excerpt from 'A View of Society and Manners in Italy. Volume 2' pp. 177-178 (208 words)

excerpt from 'A View of Society and Manners in Italy. Volume 2' pp. 177-178 (208 words)

part of

A View of Society and Manners in Italy. Volume 2

original language

urn:iso:std:iso:639:ed-3:eng

in pages

177-178

type

text excerpt

encoded value

There is […] a lady of an amiable character, Signora Corilla, whose extempore productions, which she repeats in the most graceful manner, are admired by people of real taste. While we were at Rome, this lady made an appearance one evening at the assembly of the Arcadi, which charmed a very numerous company […] 

[…] She began, accompanied by two violins, and sung her unpremeditated strains with great variety of thought and elegance of language. The whole of her performance lasted above an hour, with three or four pauses, of about five minutes each, which seemed necessary, more that she might recover her strength and voice, than for recollection; for that gentleman said, that nothing could have more the air of inspiration, or what we are told of the Pythian Prophetess. At her first setting out, her manner was sedate, or rather cold; but gradually becoming animated, her voice rose, her eyes sparkled, and the rapidity and beauty of her expressions and ideas seemed supernatural. She at last called on another member of the society to sing alternately with her, which he complied with; but Mr. Ramsay thought, though they were Arcades ambo, they were by no means cantare pares. [Both Arcadians, but not equally skilled in singing]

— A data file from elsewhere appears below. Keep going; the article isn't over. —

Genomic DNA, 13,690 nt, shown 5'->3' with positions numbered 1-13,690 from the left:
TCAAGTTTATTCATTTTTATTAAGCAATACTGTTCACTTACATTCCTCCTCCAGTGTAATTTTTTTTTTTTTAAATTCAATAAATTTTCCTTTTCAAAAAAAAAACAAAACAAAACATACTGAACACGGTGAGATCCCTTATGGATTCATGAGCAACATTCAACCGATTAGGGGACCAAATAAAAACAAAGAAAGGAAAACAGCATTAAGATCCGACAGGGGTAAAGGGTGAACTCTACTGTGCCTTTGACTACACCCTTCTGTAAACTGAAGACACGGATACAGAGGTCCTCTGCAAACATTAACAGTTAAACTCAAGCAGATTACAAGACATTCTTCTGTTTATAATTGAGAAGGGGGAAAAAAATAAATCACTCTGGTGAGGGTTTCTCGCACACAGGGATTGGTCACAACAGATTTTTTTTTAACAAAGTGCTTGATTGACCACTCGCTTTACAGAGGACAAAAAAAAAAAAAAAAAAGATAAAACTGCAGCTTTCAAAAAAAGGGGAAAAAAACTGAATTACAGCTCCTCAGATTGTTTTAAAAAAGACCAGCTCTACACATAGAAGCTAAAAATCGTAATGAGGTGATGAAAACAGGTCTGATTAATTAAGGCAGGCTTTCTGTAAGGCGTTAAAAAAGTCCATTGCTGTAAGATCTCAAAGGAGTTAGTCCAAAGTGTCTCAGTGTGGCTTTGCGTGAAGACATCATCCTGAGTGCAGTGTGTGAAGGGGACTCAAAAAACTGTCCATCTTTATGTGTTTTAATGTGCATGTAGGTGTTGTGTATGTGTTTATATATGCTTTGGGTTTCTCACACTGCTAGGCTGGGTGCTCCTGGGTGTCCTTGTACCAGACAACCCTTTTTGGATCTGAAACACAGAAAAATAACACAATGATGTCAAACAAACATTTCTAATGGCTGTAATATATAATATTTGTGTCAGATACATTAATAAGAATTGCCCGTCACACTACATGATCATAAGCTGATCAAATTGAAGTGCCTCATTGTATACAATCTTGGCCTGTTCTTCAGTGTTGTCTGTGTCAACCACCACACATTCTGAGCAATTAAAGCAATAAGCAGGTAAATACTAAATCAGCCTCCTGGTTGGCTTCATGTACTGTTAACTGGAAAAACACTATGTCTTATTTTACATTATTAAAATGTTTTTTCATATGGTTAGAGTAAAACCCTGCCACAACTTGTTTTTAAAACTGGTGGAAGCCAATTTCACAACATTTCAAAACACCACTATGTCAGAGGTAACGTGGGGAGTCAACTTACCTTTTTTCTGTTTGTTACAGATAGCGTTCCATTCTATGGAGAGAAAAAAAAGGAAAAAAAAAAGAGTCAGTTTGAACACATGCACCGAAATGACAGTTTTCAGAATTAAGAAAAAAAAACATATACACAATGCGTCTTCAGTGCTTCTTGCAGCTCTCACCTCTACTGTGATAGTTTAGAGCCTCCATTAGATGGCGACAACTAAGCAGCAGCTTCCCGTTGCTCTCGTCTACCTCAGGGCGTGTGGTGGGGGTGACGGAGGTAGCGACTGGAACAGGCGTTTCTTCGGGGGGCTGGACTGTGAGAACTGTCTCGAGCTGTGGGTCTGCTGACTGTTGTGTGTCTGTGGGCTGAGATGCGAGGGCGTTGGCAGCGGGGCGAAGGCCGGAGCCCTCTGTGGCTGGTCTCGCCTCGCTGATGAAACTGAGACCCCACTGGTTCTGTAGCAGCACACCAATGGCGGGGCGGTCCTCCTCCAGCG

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excerpt from 'A View of Society and Manners in Italy. Volume 2' pp. 177-178 (208 words)

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